It’s been remarked on by more than a few people that there was a passing resemblance between Charlie Chaplin and Adolf Hitler, particularly brought on by the mustaches. Among the people who remarked on it was Alexander Korda, a filmmaker and a friend of Chaplin’s. Chaplin decided to use the resemblance to create a film to satirize Hitler and Nazi Germany, and The Great Dictator was the result.
Chaplin wrote and directed the film, as was his usual process, and starred in the film. In this case, this meant playing two roles; one role as Adenoid Hynkel, dictator of Tomania, and the other as an unnamed Jewish barber who, after an injury during the first World War, spends years in the hospital before recovering and returning to his Tomanian home town. The barber bears some resemblance to Chaplin’s famous Tramp character, particularly in light of the fact that he’s a more innocent character than most of the people around him. But where the Tramp was simply a goodhearted naif, the barber’s innocence is more due to his long illness; he simply hasn’t been around to see what has happened to his home in his absence. Continue reading →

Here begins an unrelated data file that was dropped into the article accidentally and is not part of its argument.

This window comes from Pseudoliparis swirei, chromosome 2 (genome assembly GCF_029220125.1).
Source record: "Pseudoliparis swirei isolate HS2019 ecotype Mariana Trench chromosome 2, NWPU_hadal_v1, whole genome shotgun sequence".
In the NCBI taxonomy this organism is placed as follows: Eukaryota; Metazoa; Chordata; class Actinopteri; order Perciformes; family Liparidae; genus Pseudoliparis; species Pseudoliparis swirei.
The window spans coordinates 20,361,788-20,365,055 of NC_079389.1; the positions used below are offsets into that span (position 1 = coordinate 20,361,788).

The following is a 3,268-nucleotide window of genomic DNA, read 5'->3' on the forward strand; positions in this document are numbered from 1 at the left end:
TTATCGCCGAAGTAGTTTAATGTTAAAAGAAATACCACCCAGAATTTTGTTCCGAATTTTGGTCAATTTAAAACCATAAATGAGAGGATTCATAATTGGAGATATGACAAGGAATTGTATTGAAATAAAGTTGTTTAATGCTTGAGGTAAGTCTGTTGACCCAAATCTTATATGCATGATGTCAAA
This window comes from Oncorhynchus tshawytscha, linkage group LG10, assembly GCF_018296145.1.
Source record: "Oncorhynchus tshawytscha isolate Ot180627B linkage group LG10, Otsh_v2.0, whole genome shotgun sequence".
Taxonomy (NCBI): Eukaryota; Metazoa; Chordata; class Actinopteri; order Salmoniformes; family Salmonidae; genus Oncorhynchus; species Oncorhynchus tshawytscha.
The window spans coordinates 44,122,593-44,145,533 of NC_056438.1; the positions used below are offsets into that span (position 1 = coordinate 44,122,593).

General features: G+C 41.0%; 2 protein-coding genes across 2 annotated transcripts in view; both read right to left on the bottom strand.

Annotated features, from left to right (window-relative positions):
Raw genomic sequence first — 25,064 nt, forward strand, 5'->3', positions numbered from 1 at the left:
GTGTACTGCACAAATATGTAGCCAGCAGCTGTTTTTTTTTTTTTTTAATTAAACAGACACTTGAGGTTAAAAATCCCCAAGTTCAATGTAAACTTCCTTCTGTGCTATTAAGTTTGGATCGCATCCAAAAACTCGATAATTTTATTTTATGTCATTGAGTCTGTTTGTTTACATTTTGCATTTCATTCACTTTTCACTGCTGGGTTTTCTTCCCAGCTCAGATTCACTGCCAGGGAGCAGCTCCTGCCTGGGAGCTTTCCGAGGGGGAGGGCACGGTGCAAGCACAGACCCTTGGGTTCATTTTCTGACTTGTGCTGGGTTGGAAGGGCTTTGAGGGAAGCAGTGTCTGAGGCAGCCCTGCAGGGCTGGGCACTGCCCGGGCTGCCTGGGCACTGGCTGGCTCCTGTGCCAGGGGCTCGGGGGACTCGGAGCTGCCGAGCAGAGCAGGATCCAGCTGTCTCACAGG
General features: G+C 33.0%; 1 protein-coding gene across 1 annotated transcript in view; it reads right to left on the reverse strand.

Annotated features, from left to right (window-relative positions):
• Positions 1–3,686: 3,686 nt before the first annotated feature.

It’s amazing how some personalities from older movies and short films are still so recognizable today. Stan Laurel and Oliver Hardy are still easy to identify even for younger generations, even if many of those same people have never watched an actual Laurel and Hardy film. The thin man and the fat man have become almost an archetype of comedy pairings, and it’s largely due to the characters that these two actors portrayed themselves as (with Abbott and Costello also contributing to the image, in a less exaggerated form.)
I saw Babes in Toyland a few years ago, and while I enjoyed it, I could tell it wasn’t quite the archetypal Laurel and Hardy film. The Flying Deuces may come after their best-known run under producer Hal Roach — it’s directed by A. Edward Sutherland and produced by Boris Morros — but this 1939 film feels a lot more like what my generation has been told to expect from Stan and Ollie. It’s a silly, light-hearted film with a simple plot and a lot of funny gags. Continue reading →